This study will examine racial conflict as it is portrayed by Lorraine Hansberry in three plays, A Raisin in the Sun, What Use Are Flowers? and The Sign in Sidney Brustein's Window. As an intelligent black woman and artist born in 1930 and dying in 1965, Hansberry is clearly aware of the significance of racism in the United States, and she includes racial bigotry and stereotyping as important elements of each of these three plays, either directly or indirectly.
However, Hansberry is an optimist, not a revolutionary. Her work leans toward the reassuring rather than the disturbing. Her characters, for the most part, live in a world which still contains the salvation and healing that love and personal development can bring, even in the face of racial and other obstacles.
This is not to say that there is not an edge to her plays, a sense of anger and warning, for there certainly is. Hansberry in A Raisin in the Sun, for example, clearly means to give the message that the racial injustices heaped on blacks will result in increased social turbulence if those injustices are not addressed and corrected.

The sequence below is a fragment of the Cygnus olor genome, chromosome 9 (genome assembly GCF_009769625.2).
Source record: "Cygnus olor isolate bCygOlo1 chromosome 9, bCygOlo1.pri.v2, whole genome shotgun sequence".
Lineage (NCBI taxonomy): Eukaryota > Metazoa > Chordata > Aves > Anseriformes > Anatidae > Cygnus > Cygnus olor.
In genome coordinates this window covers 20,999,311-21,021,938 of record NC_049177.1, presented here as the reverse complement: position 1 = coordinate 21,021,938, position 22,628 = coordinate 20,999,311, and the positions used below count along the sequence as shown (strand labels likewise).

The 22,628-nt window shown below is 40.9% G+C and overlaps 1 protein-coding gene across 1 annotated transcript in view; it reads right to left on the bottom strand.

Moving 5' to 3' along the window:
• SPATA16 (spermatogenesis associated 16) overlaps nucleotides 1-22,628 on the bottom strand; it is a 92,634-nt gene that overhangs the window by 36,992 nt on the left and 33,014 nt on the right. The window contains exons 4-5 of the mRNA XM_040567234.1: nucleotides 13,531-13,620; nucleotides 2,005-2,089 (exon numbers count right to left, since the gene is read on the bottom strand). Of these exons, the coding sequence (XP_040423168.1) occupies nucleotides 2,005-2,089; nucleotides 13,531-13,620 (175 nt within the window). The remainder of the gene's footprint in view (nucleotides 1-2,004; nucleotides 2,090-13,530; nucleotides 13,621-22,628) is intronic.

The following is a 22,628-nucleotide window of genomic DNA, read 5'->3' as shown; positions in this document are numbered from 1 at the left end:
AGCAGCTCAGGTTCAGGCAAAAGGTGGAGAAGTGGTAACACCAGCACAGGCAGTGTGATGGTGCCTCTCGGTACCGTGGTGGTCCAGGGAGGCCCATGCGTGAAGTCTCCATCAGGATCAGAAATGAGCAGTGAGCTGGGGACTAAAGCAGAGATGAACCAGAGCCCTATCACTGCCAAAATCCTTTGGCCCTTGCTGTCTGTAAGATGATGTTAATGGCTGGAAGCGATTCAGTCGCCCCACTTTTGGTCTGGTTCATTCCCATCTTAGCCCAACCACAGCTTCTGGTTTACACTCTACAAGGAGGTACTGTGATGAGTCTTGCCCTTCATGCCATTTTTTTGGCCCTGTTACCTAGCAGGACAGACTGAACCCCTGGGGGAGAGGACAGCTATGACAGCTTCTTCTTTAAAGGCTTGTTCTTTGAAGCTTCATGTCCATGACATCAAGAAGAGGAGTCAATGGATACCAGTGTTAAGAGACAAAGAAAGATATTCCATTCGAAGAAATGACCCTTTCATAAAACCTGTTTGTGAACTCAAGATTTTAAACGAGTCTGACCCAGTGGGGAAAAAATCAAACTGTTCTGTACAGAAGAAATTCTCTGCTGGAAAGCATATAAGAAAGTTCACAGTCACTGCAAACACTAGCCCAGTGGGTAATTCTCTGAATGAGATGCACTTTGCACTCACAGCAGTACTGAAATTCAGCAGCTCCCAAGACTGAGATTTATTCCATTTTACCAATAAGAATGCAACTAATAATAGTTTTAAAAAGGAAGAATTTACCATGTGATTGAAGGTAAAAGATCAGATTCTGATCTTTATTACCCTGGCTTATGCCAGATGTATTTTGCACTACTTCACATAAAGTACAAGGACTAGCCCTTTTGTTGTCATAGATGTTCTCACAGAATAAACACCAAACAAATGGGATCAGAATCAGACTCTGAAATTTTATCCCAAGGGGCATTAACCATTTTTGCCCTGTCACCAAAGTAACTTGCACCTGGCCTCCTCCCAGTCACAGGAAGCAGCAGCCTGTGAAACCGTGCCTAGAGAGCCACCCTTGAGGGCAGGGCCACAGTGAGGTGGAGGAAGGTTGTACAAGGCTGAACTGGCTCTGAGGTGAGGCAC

However, in no way can Hansberry be considered a radical in her artistic, economic, political or social expression. She believes in the American Dream, both its promise and its potentially corrupting influence. Her plays are a plea to whites to be more just and to blacks to be more courageous in pursuing goals worthy of their good and strong spirits. She sees not only the racism of whites against blacks, but also the racism that blacks heap upon themselves. She is especially troubled by the way too many blacks give up the struggle and accept the lies whites have told them about themselves.
It is also important to note that Hansberry does not only deal with racial issues in these plays. She also clearly understands that there are other issues which are rooted in the same sort of injustices, inequities and abuses of power which...